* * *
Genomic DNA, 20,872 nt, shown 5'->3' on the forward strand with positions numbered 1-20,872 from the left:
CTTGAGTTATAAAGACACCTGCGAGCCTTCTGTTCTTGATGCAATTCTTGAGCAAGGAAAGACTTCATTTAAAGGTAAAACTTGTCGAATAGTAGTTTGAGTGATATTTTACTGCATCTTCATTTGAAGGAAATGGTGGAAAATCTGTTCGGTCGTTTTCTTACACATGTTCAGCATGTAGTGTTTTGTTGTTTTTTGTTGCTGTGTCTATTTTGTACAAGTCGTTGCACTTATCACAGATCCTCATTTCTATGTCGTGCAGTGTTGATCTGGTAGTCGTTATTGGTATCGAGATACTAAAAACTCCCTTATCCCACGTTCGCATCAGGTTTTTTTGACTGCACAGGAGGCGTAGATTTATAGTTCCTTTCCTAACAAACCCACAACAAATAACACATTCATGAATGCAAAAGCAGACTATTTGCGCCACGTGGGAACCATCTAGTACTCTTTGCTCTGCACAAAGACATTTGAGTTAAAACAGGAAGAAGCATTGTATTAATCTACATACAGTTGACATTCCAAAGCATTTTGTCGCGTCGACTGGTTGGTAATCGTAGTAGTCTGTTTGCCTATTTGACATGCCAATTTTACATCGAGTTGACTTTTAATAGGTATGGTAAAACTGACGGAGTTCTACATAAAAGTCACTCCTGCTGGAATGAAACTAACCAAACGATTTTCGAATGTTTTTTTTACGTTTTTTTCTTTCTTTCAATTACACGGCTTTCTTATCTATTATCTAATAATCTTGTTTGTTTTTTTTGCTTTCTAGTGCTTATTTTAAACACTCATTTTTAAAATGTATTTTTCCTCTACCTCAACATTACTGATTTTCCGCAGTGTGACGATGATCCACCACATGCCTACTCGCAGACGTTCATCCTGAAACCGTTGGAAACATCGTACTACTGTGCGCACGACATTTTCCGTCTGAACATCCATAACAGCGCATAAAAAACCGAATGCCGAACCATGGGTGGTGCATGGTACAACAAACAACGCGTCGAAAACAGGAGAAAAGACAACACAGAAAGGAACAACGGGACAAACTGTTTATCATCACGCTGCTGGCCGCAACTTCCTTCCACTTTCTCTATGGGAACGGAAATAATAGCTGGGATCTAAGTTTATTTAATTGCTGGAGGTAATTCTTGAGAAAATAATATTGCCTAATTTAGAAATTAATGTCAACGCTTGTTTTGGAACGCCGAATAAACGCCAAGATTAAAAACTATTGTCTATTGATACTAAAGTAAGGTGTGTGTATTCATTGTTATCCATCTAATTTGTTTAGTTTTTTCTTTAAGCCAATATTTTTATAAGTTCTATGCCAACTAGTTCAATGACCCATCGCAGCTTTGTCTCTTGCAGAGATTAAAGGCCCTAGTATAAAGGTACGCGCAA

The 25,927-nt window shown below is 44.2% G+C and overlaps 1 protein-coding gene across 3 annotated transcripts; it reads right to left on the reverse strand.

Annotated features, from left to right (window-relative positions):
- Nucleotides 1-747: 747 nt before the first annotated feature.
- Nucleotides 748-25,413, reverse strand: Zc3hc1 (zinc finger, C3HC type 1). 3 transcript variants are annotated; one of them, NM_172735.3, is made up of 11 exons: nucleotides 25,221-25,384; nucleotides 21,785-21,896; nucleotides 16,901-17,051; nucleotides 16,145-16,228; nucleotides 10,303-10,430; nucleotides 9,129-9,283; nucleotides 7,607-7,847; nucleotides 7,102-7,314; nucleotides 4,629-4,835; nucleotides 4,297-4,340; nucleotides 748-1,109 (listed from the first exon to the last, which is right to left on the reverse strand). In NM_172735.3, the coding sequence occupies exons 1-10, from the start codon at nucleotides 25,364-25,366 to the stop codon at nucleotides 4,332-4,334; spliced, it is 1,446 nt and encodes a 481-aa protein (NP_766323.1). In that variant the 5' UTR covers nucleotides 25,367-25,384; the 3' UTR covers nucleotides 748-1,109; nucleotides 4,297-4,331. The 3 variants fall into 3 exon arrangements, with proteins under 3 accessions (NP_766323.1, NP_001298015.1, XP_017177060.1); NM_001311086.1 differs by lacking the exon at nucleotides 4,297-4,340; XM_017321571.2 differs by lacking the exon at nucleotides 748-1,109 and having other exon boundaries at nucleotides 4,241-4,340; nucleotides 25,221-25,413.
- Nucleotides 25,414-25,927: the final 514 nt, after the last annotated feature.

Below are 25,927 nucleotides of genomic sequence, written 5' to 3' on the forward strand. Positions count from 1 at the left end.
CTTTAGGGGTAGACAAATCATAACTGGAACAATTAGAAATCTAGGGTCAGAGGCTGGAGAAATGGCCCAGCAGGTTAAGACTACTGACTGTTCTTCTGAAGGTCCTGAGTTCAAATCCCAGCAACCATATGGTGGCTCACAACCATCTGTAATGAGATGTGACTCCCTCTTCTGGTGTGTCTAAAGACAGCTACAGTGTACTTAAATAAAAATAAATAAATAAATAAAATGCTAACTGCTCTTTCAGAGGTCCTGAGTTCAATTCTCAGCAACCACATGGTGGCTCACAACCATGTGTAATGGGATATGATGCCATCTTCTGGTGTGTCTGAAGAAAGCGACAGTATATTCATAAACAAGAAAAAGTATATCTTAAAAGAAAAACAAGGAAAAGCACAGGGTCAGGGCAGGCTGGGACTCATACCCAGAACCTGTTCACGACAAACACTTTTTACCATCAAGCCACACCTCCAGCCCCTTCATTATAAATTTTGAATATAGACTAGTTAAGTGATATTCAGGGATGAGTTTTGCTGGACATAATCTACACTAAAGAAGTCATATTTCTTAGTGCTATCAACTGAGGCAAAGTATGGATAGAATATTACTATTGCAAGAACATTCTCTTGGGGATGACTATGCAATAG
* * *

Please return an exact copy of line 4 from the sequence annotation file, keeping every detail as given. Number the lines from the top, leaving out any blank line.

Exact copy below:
Annotated features, from left to right (window-relative positions):